Young Zeus by G. Brian Karas- Appositives and Picture Books

Last week while planning my lesson on appositives, I knew I wanted to use a picture book to show my students how often writers use appositives.  And because I have  practicum teacher who would be teaching the lesson in one class I wanted to make sure the lesson was fairly straight forward.  I looked through a bunch of picture books and was thrilled when I saw that Young Zeus by G. Brian Karas was chockfull of appositives!  Even better?  My students are currently obsessed with Greek mythology, thanks to Rick Riordan’s books.  Young Zeus seemed like the perfect match for the lesson.

The back of the book says:

This is the story of how young Zeus, with a little help from six monsters, five Greek gods, an enchanted she-goat, and his mother, became god of gods, master of lightning and thunder, and ruler over all. in doing so, he learned a lot about family. Who knew that having relatives could be so complicated, even for a god?

Zeus is a young god in the story, being raised by the she-goat Amalthea.  When he learns the truth about his father, Cronus, he is determined to rescue his brothers and sisters.  That way, he will have someone to play with.  What child (or god) doesn’t long for the perfect playmate? A fantastic introduction to Greek mythology, kids will love this one.  Teachers will love it even more for it’s well-written prose.  The artwork is also gorgeous.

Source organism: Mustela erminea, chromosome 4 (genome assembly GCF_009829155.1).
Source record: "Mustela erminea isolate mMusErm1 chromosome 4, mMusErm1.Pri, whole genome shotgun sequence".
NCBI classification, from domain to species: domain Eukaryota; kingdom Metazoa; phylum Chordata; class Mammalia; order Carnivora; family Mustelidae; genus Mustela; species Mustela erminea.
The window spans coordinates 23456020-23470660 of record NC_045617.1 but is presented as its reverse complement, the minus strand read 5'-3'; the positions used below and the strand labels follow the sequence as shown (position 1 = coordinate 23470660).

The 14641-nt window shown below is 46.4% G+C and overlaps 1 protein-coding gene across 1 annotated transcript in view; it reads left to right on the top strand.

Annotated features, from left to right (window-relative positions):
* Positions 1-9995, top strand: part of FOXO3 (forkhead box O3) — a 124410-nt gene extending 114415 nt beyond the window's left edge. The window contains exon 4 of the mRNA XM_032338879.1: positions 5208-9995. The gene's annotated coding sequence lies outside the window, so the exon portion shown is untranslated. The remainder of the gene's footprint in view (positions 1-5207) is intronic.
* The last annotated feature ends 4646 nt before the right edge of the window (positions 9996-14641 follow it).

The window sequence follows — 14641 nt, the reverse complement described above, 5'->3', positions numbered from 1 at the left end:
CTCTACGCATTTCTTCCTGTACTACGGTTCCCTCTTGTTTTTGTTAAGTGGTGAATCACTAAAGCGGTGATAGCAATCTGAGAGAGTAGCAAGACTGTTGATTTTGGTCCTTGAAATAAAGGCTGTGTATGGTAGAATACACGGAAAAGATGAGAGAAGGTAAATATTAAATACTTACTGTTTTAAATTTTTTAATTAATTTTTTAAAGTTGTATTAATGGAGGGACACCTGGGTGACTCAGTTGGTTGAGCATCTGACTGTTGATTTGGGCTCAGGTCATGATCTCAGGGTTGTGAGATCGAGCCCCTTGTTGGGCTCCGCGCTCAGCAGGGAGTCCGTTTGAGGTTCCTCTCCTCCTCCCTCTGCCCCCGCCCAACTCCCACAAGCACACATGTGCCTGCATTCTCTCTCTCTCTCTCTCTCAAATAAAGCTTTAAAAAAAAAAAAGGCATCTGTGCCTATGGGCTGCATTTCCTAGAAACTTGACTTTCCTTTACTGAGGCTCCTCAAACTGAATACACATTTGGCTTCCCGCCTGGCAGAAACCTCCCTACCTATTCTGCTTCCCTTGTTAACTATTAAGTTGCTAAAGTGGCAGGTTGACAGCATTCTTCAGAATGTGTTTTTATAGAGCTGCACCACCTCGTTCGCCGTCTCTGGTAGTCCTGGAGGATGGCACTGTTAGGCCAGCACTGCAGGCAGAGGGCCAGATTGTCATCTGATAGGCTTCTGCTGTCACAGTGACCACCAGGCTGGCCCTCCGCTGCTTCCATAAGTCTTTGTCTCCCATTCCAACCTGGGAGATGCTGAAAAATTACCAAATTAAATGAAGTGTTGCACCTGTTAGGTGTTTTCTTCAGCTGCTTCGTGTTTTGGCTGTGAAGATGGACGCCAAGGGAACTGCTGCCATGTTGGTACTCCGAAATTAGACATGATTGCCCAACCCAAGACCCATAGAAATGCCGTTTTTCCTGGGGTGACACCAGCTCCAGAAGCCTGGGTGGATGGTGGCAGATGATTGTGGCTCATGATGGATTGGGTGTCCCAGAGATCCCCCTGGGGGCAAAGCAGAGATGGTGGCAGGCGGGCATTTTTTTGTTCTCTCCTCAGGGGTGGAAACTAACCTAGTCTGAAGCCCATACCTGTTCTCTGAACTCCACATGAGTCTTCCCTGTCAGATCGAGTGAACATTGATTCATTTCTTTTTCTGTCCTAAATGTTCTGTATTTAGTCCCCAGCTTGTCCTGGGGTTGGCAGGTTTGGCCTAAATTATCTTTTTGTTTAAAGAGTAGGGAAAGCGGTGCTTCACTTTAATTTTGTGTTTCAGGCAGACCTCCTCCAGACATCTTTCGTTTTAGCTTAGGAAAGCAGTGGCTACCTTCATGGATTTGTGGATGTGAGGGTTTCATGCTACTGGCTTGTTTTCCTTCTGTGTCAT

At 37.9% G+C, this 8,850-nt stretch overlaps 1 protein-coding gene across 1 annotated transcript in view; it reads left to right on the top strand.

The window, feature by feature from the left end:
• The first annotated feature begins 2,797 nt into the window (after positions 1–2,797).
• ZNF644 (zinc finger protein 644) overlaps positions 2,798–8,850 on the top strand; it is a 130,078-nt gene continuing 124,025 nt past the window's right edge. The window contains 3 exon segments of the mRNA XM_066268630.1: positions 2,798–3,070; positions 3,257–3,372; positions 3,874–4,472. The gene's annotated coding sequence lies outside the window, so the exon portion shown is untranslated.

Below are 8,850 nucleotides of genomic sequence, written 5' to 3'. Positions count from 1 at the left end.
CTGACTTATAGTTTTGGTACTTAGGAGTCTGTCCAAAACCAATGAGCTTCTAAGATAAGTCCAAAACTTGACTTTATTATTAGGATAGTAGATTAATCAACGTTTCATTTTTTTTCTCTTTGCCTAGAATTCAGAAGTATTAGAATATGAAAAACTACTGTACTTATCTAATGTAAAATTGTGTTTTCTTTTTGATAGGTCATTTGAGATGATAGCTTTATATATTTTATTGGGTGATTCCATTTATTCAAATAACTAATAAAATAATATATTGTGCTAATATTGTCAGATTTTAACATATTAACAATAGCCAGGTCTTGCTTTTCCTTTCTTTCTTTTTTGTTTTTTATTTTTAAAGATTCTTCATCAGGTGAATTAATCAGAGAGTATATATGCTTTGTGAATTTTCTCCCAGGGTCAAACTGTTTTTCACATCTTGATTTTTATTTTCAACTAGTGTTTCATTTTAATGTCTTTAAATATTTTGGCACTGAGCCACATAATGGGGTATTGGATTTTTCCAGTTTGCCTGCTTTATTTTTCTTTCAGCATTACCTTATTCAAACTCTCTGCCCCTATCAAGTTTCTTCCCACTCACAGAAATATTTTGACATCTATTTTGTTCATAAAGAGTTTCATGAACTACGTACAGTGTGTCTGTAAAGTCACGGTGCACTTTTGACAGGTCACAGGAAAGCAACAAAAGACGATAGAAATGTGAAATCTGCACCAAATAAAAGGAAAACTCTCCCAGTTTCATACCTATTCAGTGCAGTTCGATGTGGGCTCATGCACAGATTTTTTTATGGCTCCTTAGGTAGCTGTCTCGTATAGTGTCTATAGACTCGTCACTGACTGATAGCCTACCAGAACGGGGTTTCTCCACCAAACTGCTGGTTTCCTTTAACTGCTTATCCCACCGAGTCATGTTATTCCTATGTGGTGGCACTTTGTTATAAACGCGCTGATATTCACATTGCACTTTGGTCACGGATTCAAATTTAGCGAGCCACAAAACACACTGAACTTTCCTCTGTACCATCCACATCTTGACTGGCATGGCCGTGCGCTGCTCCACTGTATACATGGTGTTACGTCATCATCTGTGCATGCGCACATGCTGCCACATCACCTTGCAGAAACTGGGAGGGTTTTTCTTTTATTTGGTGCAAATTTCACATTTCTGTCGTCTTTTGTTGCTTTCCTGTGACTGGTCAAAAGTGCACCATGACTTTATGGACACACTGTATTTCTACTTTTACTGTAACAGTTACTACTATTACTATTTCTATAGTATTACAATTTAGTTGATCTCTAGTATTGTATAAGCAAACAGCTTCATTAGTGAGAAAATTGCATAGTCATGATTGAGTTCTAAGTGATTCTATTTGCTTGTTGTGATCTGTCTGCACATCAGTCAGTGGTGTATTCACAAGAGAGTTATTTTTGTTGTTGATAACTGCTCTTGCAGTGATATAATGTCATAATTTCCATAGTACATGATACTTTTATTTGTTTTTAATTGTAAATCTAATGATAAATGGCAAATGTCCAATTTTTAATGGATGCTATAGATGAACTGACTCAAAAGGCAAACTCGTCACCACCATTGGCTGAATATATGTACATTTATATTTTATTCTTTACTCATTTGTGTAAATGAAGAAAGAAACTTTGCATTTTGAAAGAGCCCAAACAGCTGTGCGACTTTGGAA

Plus, it uses tons of appositives!  A great way to show students the many ways appositives are used by “real” authors.  By the middle of the book, students were raising their hands to point out appositives as we read.  They also drafted their own sentences about the gods and goddesses, using appositives, after we finished reading the story.

*Review copy courtesy of the publisher


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2 Responses

  1. This looks absolutely wonderful! I always love it if an author is able to blend history/learning with an entertaining plot for younger readers. It truly takes talent! Great review and I can’t wait to pick this one up!

  2. Sounds like a terrific book, and I appreciate how you’re playing off the students’ interests to incorporate a language arts concept that’s so important to vocabulary development and reading comprehension.

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